What does sustainability mean in the PR business, especially when it is well known the world over that Public Relations specialists are famous for their spin? That is to give various versions of the truth, and by this I mean that sometimes some things are far from the truth!
Ahem! The all-important question – is there any hope or redemption for us in this business, i.e. to become honest brokers between the all-powerful fourth estate and the equally powerful business world?
In this enlightenment era that has given birth to objective journalism, how can we manage the powers that control the message?
Are PR persons expected to operate in the twilight zone of the truth? I ask this most earnestly.
This new paradigm of sustainability, which is much talked about in the business world these days, has great meaning in news and the distribution of information, where the power lies with who controls the message.
Information/news dissemination has become big business and large and powerful establishments have control over what is put into public space.
The time has come to look at how the message is handled on both sides of the divide, i.e. mass media and advocacy channels, where we ask vital questions as to how much we value a level playing field in this area.
This is not simply for the sake of making things look good; but simply because a level playing field in the dissemination of information and news is of vital importance for the very structure of our social environment to exist.
And at this point it is good to examine the word sustainability; something most corporates of today want to be associated with. A search on the internet led me to find that its meaning embodies “stewardship”.
It says that the most popular definition of sustainability can be traced to a 1987 UN conference. Sustainable developments are defined as those that “meet present needs without compromising the ability of future generations to meet their needs” (WECD, 1987).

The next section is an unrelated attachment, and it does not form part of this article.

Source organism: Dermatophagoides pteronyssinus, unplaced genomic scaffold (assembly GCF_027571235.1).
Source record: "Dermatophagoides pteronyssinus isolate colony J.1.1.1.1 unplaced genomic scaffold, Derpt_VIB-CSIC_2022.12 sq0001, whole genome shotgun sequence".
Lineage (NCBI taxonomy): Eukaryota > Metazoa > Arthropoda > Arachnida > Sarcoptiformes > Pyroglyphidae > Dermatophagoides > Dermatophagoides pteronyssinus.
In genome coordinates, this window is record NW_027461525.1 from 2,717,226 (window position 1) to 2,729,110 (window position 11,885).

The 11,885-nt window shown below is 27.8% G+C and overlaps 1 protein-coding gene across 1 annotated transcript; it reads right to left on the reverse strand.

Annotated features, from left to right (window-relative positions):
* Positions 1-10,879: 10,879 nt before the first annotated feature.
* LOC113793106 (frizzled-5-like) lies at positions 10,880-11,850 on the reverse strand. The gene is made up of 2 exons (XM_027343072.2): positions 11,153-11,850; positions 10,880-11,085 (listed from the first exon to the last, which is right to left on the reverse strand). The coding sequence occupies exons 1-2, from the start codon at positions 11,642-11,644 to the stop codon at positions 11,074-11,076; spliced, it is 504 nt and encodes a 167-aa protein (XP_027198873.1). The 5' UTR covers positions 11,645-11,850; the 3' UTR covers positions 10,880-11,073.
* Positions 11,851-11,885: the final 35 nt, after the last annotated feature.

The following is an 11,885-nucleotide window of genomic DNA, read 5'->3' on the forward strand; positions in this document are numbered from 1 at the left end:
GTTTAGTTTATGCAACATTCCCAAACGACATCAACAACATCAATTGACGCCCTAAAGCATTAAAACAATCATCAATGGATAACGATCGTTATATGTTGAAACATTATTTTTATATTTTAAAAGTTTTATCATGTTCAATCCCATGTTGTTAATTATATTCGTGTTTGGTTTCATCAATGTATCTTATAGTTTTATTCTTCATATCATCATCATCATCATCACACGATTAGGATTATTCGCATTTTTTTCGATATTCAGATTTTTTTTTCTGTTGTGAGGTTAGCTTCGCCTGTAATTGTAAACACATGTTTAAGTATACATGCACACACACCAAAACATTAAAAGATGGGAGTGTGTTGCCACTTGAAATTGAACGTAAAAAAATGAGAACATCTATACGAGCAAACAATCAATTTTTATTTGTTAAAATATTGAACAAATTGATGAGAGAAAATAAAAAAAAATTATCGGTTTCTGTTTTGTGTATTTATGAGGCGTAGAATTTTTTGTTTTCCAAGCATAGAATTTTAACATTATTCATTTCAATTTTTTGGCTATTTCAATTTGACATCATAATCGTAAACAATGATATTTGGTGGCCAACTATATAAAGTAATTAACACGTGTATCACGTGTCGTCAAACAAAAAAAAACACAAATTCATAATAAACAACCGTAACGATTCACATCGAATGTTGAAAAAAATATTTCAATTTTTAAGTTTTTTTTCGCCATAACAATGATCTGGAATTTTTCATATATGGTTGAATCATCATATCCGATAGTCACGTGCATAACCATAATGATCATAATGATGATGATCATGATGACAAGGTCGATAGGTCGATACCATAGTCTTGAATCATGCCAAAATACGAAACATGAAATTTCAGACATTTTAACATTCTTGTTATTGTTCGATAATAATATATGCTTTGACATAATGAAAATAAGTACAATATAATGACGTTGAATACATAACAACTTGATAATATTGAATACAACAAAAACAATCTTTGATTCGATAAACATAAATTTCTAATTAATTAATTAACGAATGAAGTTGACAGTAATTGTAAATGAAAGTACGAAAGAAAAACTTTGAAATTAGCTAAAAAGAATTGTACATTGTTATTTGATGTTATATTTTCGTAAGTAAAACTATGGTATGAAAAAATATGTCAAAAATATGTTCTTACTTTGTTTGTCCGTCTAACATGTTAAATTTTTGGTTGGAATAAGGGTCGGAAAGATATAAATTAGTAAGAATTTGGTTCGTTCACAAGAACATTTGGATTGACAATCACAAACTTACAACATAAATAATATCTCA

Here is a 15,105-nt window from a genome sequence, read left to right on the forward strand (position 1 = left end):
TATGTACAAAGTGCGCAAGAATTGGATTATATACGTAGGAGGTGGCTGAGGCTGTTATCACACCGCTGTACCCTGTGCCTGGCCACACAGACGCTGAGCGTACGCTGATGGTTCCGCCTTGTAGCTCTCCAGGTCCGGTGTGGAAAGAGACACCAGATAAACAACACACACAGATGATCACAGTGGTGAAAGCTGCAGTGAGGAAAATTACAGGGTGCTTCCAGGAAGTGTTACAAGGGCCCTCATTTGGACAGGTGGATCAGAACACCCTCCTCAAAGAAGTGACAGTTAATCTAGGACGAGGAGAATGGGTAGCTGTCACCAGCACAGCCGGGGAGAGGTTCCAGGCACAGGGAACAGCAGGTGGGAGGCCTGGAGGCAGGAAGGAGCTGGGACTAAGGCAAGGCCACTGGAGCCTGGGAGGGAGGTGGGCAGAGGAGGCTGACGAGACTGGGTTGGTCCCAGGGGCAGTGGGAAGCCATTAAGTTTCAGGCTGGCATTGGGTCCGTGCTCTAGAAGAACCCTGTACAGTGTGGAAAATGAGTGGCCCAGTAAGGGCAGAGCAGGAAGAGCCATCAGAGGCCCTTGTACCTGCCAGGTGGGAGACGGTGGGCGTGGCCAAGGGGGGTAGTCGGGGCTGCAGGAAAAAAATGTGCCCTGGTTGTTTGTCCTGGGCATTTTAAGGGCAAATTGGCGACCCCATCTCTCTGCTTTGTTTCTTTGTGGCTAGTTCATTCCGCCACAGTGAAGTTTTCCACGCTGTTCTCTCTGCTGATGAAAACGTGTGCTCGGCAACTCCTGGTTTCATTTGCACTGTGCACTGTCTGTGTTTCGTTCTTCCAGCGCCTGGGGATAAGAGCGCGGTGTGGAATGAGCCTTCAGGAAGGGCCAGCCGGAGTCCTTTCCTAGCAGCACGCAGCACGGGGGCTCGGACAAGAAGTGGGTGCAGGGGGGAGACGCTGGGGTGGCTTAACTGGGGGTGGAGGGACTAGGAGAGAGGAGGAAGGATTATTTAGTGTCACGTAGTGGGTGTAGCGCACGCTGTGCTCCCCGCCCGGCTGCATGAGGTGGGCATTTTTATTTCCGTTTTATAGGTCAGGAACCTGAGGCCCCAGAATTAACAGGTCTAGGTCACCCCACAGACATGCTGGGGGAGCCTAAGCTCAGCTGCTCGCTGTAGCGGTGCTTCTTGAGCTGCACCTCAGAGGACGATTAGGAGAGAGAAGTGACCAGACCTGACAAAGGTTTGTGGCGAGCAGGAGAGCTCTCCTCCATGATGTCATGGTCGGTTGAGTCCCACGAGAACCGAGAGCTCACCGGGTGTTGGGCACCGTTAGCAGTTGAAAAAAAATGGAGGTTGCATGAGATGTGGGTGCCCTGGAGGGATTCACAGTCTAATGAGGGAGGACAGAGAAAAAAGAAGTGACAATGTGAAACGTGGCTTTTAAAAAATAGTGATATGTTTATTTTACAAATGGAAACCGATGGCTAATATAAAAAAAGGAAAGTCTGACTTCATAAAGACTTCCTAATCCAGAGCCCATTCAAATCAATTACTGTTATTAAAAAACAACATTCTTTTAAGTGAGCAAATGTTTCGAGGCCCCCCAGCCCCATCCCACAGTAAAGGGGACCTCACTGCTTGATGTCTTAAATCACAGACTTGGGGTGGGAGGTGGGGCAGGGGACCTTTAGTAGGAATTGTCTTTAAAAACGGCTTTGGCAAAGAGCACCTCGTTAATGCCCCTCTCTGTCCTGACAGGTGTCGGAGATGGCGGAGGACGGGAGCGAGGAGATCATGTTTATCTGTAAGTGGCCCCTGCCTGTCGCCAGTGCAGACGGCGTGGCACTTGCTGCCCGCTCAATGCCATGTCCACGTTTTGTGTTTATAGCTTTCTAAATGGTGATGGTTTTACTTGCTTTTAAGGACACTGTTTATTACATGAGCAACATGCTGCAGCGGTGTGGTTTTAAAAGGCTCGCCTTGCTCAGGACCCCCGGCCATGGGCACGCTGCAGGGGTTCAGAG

Robert Gillman, Editor of the In Context magazine, extends this goal-oriented definition by stating, “Sustainability refers to a very old and simple concept (The Golden Rule)... do unto future generations as you would have them do unto you.”
The UN Global Compact takes it a step further, by stating that this policy (in sustainability) initiative is for businesses that are “committed to aligning their operations and strategies with 10 universally accepted principles in the areas of human rights, labour, environment and anti-corruption”.
When businesses follow this policy, they can help make sure that markets, commerce, technology and finance can be advanced in methods that are beneficial to economies and societies the world over.
Taking a cue from this, we need to look at how we handle the delivery of the message to this global ecosystem.
How we control this area is important, as it would be the legacy that we will be leaving behind for our future generations.
Don’t we need a set of principles that are embedded in this sustainability formula when dealing with information and news dissemination?
If PR is going the way Yellow Journalism did, then we are certainly going the wrong way. It is time to develop a set of industry standards. Well, that would be a start… some of them may be difficult to keep, but with a rule book we have a guiding standard to refine the profession.
(The writer, a PR consultant and head of Media360, was previously a mainstream journalist in print and electronic media. He also edits a new media website.)